Klipsch R review: Klipsch R

Klipsch R

Steve Guttenberg

Steve Guttenberg

Ex-movie theater projectionist Steve Guttenberg has also worked as a high-end audio salesman, and as a record producer. Steve currently reviews audio products for CNET and works as a freelance writer for Stereophile.

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2 min read

Surround sound and spatial effects are the prime attractions of home theater, and Klipsch's wedge-shaped, remarkably compact RS-25 surround speaker will put you in the middle of the action. A 5.25-inch woofer fires straight ahead, while two side-mounted tweeters project a 180-degree arc of room-filling sound. The RS-25, which is in Klipsch's Reference series, is listed at $200 each.


Klipsch R

The Good

Compact surround speaker; two-way design with a pair of 1-inch horn tweeters flanking a 5.25-inch woofer; easy wall-mounting.

The Bad

May not be the best choice for SACD and DVD-Audio music.

The Bottom Line

Klipsch's wide-dispersion surround technology creates a huge soundscape.

The RS-25's woofer is a newly refined version of Klipsch's copper-colored Cerametallic cone. The anodizing process converts the aluminum's surface to ceramic, resulting in a stiffer, lower-distortion woofer. And the two titanium 1-inch horn tweeters increase efficiency so dramatically that the RS-25 can produce more volume per watt than a conventional speaker. The horn also controls dispersion, minimizing floor and ceiling reflections, so the RS-25's imaging is sharper and clearer.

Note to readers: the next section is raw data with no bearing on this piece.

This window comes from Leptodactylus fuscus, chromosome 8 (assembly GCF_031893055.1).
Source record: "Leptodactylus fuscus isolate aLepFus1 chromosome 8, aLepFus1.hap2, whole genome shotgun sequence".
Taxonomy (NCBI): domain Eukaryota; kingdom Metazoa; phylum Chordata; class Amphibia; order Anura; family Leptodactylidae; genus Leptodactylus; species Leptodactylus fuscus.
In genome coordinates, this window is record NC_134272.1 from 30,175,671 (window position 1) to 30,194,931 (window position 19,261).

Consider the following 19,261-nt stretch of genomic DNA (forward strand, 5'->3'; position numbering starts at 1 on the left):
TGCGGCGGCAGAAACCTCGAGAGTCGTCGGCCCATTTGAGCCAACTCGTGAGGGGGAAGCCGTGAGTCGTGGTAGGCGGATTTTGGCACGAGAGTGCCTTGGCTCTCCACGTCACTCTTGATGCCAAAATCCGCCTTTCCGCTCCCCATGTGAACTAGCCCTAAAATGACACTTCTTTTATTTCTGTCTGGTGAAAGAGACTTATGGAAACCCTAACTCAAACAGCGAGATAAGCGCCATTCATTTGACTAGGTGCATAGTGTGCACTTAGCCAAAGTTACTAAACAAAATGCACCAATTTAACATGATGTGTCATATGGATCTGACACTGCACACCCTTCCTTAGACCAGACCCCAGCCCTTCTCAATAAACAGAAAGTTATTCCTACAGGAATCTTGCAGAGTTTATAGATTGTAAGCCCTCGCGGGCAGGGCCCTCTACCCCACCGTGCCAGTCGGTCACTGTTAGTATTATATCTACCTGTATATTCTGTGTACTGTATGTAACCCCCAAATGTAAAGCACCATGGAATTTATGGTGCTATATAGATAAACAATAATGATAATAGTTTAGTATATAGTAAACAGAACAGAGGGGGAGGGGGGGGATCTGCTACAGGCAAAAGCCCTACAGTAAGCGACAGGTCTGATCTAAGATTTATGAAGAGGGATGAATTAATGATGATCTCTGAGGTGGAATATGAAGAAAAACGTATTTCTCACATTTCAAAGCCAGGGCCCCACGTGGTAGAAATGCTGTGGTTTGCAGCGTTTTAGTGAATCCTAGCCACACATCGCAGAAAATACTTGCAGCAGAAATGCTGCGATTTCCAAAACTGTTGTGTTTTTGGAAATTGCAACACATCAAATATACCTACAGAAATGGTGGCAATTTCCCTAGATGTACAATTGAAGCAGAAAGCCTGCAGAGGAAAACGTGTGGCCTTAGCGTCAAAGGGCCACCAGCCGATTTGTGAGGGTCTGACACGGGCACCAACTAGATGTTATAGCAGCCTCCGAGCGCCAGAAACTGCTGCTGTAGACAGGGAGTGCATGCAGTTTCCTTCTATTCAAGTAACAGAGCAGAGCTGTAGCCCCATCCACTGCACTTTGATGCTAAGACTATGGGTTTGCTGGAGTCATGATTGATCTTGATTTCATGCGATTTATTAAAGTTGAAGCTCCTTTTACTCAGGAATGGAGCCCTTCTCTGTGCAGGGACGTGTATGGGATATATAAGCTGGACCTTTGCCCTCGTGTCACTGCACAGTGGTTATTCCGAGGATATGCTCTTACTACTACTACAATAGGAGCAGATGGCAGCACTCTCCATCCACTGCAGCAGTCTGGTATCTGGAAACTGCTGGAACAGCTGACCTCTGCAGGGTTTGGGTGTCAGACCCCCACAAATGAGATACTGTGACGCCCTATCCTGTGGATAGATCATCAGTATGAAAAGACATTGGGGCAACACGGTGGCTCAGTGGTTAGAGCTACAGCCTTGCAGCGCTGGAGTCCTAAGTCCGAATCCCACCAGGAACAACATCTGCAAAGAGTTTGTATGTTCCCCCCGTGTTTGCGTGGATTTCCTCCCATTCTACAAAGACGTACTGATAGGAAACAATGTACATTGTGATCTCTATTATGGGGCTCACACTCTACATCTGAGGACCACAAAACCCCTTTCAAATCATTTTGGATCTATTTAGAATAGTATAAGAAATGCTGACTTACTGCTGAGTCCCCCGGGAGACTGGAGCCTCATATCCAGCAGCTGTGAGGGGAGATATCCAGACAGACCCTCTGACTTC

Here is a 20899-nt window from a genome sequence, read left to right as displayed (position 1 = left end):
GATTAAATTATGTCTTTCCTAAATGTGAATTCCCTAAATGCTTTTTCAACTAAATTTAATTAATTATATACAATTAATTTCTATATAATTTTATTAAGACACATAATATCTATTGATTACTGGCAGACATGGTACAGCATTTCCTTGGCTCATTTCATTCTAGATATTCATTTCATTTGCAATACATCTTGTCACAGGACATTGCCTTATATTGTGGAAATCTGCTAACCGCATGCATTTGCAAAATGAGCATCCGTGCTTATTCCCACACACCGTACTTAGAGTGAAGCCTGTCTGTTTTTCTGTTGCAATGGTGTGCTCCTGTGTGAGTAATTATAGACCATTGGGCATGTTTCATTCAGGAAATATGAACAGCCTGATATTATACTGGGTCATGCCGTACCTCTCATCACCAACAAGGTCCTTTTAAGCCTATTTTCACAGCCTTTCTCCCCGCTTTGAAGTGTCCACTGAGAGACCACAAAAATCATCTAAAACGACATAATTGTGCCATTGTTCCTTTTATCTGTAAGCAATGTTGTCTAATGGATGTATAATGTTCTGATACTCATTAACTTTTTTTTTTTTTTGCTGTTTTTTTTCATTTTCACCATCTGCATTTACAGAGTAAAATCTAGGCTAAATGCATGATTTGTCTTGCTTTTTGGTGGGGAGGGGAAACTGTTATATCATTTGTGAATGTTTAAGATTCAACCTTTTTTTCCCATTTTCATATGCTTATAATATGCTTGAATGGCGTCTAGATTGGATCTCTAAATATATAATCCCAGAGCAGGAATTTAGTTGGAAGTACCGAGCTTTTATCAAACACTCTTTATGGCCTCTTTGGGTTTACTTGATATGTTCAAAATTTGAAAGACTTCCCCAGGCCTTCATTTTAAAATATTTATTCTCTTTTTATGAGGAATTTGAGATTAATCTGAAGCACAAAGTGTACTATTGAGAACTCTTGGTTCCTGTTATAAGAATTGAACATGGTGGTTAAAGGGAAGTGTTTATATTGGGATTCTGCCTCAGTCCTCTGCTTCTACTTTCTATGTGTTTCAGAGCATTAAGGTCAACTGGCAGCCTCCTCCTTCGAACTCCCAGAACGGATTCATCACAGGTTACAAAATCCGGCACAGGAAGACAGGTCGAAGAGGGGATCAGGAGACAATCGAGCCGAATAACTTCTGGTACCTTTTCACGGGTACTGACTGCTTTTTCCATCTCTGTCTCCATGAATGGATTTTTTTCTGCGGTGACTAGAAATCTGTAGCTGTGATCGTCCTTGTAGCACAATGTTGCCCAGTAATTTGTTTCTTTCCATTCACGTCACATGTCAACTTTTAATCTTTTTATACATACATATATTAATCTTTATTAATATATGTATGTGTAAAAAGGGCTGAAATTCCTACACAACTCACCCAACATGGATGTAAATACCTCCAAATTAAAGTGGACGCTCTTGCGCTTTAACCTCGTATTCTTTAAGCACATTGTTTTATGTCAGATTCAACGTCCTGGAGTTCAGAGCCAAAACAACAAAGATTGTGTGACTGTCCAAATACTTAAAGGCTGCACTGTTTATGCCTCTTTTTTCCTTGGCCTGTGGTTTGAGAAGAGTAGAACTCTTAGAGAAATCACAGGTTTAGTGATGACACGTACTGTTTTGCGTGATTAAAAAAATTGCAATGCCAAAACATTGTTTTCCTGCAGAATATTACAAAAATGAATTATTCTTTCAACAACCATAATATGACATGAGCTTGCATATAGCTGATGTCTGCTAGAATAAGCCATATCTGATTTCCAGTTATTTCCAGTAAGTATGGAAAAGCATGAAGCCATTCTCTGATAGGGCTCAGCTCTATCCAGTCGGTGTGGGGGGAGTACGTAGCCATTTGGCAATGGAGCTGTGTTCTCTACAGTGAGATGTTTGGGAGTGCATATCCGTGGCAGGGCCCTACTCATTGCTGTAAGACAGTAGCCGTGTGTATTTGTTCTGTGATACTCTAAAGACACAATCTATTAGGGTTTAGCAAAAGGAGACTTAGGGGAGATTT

The RS-25 comes in black matte or white vinyl with a matching cloth grille. The speaker is fairly small, weighing eight pounds and measuring just 6.6 inches high, 13.5 inches wide, and 6.75 inches deep. The rear-panel keyholes enable easy wall-mounting. We encountered only a minor snag during setup: we needed a good two minutes to remove the little caps from the gold-plated binding posts so that we could insert the male banana plugs. If you use bare speaker-wire leads or U-shaped spade connectors, you won't have to pry out the caps.

U-571 is a great World War II submarine drama. The scenes inside the sub are exceedingly well recorded, and with our RS-25s on duty, the sounds came from all around us. In our 5.1-channel system, which included Klipsch's RF-15 towers, RC-25 center speaker, and RW-8 subwoofer, the little RS-25s projected a huge sound field. It spanned our large room from side to side and reached all the way to the front speakers. The surrounds indeed generated one smooth arc of sound. If you run a 6.1-channel system with one or two RS-25s behind the main listening position, you'll hear a 360-degree circle of sound.

Willie Nelson's all-instrumental DVD-A, Night and Day, certainly sounded mighty fine. But though we enjoyed the RS-25s' seamless envelopment, Klipsch's wide-dispersion surround technology may not be optimal for multichannel DVD-Audio and Super Audio CD albums. Direct-radiating box speakers project straight ahead and produce more-precise surround imaging, so you might prefer Klipsch's RB-15 bookshelf models for multichannel music.